Nocardiosis in the Tropical Northern Territory of Australia, 1997–2014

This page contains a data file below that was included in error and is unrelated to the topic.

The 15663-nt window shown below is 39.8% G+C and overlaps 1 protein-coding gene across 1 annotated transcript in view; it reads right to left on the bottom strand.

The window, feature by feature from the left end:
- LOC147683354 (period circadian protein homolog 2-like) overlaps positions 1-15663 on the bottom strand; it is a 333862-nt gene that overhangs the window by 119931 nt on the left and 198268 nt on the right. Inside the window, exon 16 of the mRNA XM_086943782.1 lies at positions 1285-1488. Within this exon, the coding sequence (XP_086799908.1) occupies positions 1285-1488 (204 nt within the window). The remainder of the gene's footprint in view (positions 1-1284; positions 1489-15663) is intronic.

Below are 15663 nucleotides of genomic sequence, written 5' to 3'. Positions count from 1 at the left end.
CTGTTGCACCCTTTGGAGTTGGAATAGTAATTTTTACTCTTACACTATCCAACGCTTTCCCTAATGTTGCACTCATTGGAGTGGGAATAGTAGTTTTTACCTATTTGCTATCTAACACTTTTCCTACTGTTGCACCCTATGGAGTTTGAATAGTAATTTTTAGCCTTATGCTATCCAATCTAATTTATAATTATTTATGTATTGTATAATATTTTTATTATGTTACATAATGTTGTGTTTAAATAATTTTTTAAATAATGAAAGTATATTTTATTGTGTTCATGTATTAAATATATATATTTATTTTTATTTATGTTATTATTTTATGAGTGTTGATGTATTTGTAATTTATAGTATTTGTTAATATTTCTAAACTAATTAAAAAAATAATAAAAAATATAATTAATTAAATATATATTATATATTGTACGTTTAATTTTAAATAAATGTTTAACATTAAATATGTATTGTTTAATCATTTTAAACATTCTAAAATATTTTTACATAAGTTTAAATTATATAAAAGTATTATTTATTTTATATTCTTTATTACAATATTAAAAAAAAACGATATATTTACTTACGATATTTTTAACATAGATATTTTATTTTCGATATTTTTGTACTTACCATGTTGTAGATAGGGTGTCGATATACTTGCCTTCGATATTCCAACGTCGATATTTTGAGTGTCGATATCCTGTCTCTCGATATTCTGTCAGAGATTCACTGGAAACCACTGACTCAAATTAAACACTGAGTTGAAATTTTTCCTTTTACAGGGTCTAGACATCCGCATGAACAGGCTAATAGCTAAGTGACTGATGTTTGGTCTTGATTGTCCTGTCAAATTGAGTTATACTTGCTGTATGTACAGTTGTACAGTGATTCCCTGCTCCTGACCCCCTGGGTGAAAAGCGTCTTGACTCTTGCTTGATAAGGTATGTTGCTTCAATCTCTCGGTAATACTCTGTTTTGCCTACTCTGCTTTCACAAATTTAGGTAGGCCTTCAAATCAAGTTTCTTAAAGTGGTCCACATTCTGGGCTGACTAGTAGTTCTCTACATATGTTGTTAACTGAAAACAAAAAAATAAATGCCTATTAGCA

Nocardia is an uncommon pathogen, but immunosuppression, its main risk factor, is becoming more frequent. We aimed to evaluate changes in the annual incidence of nocardiosis and in the susceptibility profile of its aetiological agents. Demographic data were analysed for all isolates of Nocardia forwarded to the provincial public health laboratory of Quebec, Canada during the last two decades. Population incidence could be measured from 1997 onwards. Resistance patterns were analysed for those isolates selected for in vitro susceptibility testing. Throughout Quebec, 575 incident cases were identified between 1997 and 2008. The annual incidence of Nocardia infection/colonization increased from 0.33 (1997-1998) to 0.87 (2007-2008) per 100,000 inhabitants (p 0.001). In a small subset of patients for whom detailed clinical information was available, 59% of isolates corresponded to genuine infections. Nocardia farcinica predominated in specimens representing invasive infections (blood, brain, lung or pleural aspirates). Isolates were often non-susceptible to several antimicrobials, with the exception of amikacin and linezolid. Overall, 43% of 157 isolates were non-susceptible to trimethoprim-sulphamethoxazole. In conclusion, Nocardia infection/colonization remains rare. However, from 1997-1998, a progressive increase in incidence was noted in the province of Quebec. In regions such as ours, where a substantial proportion of invasive isolates are non-susceptible in vitro to trimethoprim-sulphamethoxazole, the latter may no longer be the empirical treatment of choice in immunosuppressed and severely ill patients with nocardiosis.